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SNAP I POWER CONVERSION SYSTEM BEARINGS DEVELOPMENT. Period covered: February 1, 1957 to June 30, 1959

Description: Development of bearings for use in the SNAP I power conversion system is described. Liquid mercury, lubricated hydrosphere bearings were selected. Design and performance data are given along with conclusions. (J.R.D.)
Date: June 20, 1960
Creator: Meredith, R.; Ono, G.Y. & Reemsnyder, D.C.
Partner: UNT Libraries Government Documents Department


Description: Materials Science and Technology has evaluated materials compatibility for the SNAP (Systems for Nuclear Auxiliary Power) fuel for containment within a 9975 packaging assembly for a shipping period of one year. The evaluation included consideration for potential for water within the convenience can, corrosion from water, galvanic corrosion, tape degradation, and thermal expansion risk. Based on a review of existing literature and assumed conditions, corrosion and/or degradation of the 304 stainless steel (SS) Primary Containment Vessel (PCV) and the 304 stainless steel convenience cans containing the SNAP fuel is not significant to cause failure during the 1 year time shipping period in the 9975 packaging assembly. However, storage beyond the 1 year shipping period has not been validated.
Date: November 14, 2006
Creator: Vormelker, P
Partner: UNT Libraries Government Documents Department

Experimental Criticality Benchmarks for SNAP 10A/2 Reactor Cores

Description: This report describes computational benchmark models for nuclear criticality derived from descriptions of the Systems for Nuclear Auxiliary Power (SNAP) Critical Assembly (SCA)-4B experimental criticality program conducted by Atomics International during the early 1960's. The selected experimental configurations consist of fueled SNAP 10A/2-type reactor cores subject to varied conditions of water immersion and reflection under experimental control to measure neutron multiplication. SNAP 10A/2-type reactor cores are compact volumes fueled and moderated with the hydride of highly enriched uranium-zirconium alloy. Specifications for the materials and geometry needed to describe a given experimental configuration for a model using MCNP5 are provided. The material and geometry specifications are adequate to permit user development of input for alternative nuclear safety codes, such as KENO. A total of 73 distinct experimental configurations are described.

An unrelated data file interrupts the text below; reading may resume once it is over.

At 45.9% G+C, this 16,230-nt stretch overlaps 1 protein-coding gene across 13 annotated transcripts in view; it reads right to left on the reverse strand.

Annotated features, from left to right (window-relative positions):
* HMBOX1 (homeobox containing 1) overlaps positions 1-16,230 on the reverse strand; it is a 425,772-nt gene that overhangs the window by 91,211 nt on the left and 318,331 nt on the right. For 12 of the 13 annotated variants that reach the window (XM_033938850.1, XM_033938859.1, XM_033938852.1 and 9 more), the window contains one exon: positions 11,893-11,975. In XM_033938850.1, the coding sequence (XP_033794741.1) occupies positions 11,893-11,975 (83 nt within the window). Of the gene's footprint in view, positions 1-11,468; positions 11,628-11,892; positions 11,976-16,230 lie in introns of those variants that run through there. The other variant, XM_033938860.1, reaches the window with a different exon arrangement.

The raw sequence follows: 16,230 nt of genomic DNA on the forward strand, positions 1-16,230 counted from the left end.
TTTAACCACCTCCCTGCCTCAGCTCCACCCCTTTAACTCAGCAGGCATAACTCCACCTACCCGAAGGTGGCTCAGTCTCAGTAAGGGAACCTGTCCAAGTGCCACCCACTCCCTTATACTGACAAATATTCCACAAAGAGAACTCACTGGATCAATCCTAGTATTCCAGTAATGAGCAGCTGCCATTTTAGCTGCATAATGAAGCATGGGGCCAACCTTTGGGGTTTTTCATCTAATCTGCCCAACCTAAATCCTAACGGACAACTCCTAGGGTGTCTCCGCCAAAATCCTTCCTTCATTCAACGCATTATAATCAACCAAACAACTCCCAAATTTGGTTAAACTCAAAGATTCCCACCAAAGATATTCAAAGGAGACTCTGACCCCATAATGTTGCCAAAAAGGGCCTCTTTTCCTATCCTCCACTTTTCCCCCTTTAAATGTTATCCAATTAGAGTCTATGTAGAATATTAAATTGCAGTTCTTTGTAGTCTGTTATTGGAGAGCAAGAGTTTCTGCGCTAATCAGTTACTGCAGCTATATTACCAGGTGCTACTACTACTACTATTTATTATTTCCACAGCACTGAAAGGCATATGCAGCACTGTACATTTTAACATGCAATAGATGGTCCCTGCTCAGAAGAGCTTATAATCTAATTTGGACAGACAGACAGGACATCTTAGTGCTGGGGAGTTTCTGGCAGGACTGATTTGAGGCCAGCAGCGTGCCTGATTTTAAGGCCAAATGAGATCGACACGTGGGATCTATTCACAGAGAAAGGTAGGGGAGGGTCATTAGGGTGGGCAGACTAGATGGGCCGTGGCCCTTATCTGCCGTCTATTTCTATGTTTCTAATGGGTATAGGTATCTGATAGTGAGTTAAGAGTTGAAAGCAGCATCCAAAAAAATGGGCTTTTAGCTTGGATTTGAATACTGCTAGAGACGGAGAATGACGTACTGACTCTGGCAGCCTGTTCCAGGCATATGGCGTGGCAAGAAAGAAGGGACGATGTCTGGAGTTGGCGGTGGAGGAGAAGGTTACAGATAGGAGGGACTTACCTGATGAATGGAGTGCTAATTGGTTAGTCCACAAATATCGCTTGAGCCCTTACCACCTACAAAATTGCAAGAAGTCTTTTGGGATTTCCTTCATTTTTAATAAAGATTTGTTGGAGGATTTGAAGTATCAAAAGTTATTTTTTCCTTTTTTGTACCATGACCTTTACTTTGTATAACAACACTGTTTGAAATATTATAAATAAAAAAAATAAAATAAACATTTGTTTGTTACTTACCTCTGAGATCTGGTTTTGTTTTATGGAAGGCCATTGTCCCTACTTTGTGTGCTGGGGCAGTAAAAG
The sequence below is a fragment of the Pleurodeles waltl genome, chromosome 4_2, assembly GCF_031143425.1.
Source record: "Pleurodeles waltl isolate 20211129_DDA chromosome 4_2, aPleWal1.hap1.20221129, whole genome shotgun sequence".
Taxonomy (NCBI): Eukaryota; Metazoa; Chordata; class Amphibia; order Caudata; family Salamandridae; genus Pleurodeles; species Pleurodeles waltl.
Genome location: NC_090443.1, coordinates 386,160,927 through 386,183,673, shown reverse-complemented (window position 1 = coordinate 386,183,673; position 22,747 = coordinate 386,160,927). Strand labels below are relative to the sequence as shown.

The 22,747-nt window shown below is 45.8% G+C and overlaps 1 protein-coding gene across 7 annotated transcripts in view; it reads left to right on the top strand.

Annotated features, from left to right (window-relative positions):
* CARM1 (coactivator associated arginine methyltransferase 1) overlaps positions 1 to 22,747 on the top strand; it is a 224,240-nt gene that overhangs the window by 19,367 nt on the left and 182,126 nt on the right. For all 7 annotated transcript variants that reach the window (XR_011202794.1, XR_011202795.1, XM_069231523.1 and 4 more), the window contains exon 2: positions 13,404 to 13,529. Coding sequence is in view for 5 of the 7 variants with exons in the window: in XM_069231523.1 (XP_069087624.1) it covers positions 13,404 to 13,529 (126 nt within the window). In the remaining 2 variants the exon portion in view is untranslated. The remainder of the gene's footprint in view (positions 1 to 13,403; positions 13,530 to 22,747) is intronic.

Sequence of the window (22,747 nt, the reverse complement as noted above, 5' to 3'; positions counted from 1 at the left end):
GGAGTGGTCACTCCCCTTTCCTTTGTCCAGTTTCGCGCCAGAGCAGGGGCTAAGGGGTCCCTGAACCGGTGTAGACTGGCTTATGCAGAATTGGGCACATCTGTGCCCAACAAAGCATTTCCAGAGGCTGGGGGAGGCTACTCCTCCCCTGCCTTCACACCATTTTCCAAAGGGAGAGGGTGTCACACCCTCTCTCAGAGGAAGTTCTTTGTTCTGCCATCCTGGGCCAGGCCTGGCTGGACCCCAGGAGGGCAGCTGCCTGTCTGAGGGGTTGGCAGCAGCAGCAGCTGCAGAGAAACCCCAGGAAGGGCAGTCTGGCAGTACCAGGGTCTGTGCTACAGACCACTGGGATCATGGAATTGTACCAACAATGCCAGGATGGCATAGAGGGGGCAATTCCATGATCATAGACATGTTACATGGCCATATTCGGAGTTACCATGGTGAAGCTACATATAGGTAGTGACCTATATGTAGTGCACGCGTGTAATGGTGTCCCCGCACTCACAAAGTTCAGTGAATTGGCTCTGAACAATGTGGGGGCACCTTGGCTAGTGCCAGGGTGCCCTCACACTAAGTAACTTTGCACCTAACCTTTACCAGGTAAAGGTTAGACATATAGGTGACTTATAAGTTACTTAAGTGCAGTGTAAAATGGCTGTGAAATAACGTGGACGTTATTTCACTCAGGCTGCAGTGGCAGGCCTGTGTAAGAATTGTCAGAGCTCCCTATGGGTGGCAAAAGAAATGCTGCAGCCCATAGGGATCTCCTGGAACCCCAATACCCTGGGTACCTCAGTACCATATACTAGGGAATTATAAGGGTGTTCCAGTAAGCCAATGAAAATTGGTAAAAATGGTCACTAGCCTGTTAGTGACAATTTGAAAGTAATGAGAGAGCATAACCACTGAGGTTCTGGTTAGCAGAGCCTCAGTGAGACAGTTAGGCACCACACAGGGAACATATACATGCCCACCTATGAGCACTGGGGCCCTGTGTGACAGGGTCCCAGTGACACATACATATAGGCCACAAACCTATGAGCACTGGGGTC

Date: December 19, 2005
Creator: Krass, A.W.
Partner: UNT Libraries Government Documents Department


Description: Events in nuclear technology in 1961 are reviewed. The SL-1 incident, operation of the Yankee plant, restarting of the Dresden plant, contributions to the state of water reactor technology, transitions to private industry, dry criticality in EBR-II, startup of Los Alamos Molten Plutonium Reactor Experiment (LAMPRE), successful Tory tests, performance of SNAP reactor tests, and use of radioisotope-powered electric source in Transit IV A are discussed. (M.C.G.)
Date: November 1, 1961
Creator: Crewe, A.; Lawreski, S. & Spinrad, B.I.
Partner: UNT Libraries Government Documents Department


Description: A parametric investigation was made of a series of lowmolecular-weight, high-hydrogen-content compounds as propellants for nuclear-powered rockets. The chemical compounds include H/sub 2/, NH/sub 3/, H/sub 2/0, LiH, CH/sub 4/, and CH/ sub 3/OH. A two-part computational program was carried out for each compound; the results for methane are presented in both tabular and graphic form. The results of the first part of the program are presented in static form, that is, by the conventional Mollier diagram, in which specific enthalpy is plotted against specific entropy, with cross plots of temperature, pressure, and molecular weight. The results of the second part of the program are presented in dynamic form by a series of diagrams in which specific impulse is plotted against pressure, with cross plots of chamber temperature, exhaust temperature, and rocket-nozzle area. It was assumed that the propellant gas, starting with a nonzero chamber velocity, maintained instantaneous chemical equilibrium composition as it expanded isentropically through a de LavaI nozzle. (auth)
Date: August 1, 1961
Creator: Krieger, F.J.
Partner: UNT Libraries Government Documents Department